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How to reframe your thinking about the worst parts of your job

The people who love their jobs are the ones who see how their work serves a bigger purpose. That requires seeing the forest rather than the trees.

How to reframe your thinking about the worst parts of your job
[Photo: as3d/iStock]

Even people who absolutely love their jobs still have aspects of the work that they can’t stand. It might be an annoying task that has to be done frequently, like turning in receipts to get reimbursed for expenses. It might be something more significant, like dealing with a client who talks for a long time without saying much.

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There is a temptation to magnify the discomfort of these tasks. It creates something that is easy to whine about with your colleagues.

But there are several reasons not to focus on the things you have to do at work that you hate.

When you think negatively about something, it highlights the negative over the positive in general. Feeling bad about one task in your job can actually make you feel bad about your job altogether, which really saps your motivation.

The negative tasks of your job also focus your attention on the work you’re doing rather than on the mission of your organization. Lots of research on job satisfaction makes clear that the people who love their jobs are the ones who see how their work serves a bigger purpose. That requires seeing the forest for the trees.

Eventually, the tasks you decide you hate turn into dread that you have to do them. Dread is an anticipatory emotion. You feel it even before the negative thing starts. As a result, you take a single task you hate and spread the negative feeling out over a longer period of time than is necessary.

That means you need to develop strategies to think differently about those aspects of your job that drive you crazy.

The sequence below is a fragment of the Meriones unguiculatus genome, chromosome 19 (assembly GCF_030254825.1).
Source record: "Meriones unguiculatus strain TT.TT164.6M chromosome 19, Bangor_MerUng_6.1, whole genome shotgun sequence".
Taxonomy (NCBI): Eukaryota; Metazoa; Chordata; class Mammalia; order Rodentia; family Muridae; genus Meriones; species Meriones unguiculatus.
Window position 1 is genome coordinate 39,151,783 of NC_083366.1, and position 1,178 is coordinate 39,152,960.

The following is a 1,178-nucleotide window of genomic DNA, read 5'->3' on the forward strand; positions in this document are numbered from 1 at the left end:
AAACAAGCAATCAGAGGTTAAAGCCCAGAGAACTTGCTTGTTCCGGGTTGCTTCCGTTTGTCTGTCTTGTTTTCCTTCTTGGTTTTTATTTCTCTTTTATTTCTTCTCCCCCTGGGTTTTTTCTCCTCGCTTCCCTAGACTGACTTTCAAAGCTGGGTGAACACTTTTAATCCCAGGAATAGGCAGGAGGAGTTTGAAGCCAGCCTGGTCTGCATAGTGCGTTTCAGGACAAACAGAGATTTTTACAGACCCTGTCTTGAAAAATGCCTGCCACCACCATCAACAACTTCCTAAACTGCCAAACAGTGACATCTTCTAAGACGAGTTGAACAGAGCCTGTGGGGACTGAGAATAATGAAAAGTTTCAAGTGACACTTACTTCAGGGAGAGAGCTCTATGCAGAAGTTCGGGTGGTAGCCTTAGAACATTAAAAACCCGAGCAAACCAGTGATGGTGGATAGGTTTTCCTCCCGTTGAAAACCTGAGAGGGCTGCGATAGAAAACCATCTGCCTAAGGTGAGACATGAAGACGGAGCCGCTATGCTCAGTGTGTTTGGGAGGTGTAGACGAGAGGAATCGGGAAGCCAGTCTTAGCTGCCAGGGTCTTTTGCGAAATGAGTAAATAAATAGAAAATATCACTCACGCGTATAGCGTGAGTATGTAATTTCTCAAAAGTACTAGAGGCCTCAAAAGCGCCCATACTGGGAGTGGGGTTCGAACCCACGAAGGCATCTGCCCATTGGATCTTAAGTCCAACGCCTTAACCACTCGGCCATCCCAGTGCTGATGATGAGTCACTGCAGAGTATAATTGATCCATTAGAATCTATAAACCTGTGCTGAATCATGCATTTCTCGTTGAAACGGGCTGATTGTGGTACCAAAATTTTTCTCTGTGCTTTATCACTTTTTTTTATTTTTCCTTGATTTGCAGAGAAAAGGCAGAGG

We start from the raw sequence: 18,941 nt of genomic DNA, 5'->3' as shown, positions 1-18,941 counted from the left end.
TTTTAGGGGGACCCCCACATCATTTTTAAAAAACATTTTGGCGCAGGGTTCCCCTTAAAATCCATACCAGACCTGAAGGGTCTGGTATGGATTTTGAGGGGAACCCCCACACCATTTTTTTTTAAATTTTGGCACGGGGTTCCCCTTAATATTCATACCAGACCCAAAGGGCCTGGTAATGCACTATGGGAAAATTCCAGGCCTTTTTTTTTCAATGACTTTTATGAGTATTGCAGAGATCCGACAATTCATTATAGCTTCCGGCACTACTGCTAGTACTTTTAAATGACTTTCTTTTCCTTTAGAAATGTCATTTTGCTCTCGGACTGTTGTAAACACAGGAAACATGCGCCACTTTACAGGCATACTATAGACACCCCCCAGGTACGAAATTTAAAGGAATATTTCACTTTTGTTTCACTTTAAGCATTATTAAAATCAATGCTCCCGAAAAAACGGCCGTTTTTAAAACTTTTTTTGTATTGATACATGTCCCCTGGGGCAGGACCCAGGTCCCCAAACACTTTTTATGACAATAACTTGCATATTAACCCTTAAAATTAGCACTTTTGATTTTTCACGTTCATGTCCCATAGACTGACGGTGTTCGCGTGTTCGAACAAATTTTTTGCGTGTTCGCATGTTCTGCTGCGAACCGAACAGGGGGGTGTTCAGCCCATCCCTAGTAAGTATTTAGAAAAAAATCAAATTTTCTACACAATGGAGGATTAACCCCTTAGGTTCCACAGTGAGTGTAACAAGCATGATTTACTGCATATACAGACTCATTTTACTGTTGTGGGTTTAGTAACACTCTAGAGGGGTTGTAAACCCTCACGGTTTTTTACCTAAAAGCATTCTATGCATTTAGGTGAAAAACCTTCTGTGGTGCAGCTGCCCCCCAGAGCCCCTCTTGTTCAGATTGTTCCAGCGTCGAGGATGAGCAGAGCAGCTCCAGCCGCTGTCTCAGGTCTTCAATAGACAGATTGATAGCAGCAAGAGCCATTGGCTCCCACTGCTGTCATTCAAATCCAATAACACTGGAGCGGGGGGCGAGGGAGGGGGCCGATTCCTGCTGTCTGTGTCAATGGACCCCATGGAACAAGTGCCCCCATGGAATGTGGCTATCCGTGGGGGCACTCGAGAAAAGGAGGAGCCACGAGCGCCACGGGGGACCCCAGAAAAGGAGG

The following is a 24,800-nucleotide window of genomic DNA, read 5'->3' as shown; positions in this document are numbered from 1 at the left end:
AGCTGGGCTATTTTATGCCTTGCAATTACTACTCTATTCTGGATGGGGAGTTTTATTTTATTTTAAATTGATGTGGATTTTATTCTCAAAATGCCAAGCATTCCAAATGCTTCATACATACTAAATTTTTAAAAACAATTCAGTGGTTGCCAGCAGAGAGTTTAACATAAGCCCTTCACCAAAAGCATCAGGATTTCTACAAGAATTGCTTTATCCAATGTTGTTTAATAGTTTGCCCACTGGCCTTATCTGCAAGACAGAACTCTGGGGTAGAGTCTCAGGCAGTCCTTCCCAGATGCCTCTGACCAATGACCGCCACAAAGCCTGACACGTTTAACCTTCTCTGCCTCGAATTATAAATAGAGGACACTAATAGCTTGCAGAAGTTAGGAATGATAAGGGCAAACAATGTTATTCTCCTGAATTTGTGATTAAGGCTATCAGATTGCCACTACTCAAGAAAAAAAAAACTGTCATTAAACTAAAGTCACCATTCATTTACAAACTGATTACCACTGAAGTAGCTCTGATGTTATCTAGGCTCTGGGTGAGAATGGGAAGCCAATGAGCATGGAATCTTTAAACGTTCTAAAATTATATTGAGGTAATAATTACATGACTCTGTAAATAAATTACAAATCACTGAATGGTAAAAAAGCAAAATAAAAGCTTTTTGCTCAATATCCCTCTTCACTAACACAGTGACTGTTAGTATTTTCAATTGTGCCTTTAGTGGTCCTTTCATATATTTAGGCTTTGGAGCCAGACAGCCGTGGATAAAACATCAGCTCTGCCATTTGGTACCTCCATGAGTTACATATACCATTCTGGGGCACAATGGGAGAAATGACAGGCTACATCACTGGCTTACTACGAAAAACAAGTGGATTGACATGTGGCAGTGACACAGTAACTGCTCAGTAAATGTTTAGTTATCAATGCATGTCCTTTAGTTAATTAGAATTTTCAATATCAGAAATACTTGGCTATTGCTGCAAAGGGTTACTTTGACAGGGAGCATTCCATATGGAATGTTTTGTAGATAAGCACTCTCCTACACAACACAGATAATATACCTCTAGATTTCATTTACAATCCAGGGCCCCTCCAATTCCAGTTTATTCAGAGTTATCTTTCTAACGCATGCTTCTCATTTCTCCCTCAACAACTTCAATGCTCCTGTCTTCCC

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If you can, try to turn those tasks into a social event. For example, I have colleagues who dread having to grade final projects to finish off the semester. So they get together with several other people who have to grade papers to make it a communal experience.

Also, keep reminding yourself of the importance of the job you do. That way, even when particular tasks are a drag, you are aware of the broader impact of your organization.

Don’t procrastinate the tasks you hate. You want to minimize the amount of time you have to dread something you don’t like, so take care of it quickly. And while you’re doing that task, pay attention to how you’re actually feeling. Often, the task itself isn’t as bad as you fear it will be. By recognizing that it isn’t as horrible as you remembered it, you might make it easier for you to do that task in the future.

That said, as I wrote in an earlier column, don’t start the day with the thing you hate most. You can actually sap your motivation to work if the first thing you do is something you hate. If you have to kiss a frog, do it after you have had at least one success that day.

In the worst case, feel free to bribe yourself. Save something enjoyable to do as a reward for getting through the thing you dread. That way, you have something to look forward to. However, don’t use this strategy unless every other attempt to reconceptualize the task has failed. When you tell yourself that the only reason you can get through that part of the job is to get the reward afterward, you will have a hard time seeing it as anything other than a chore.

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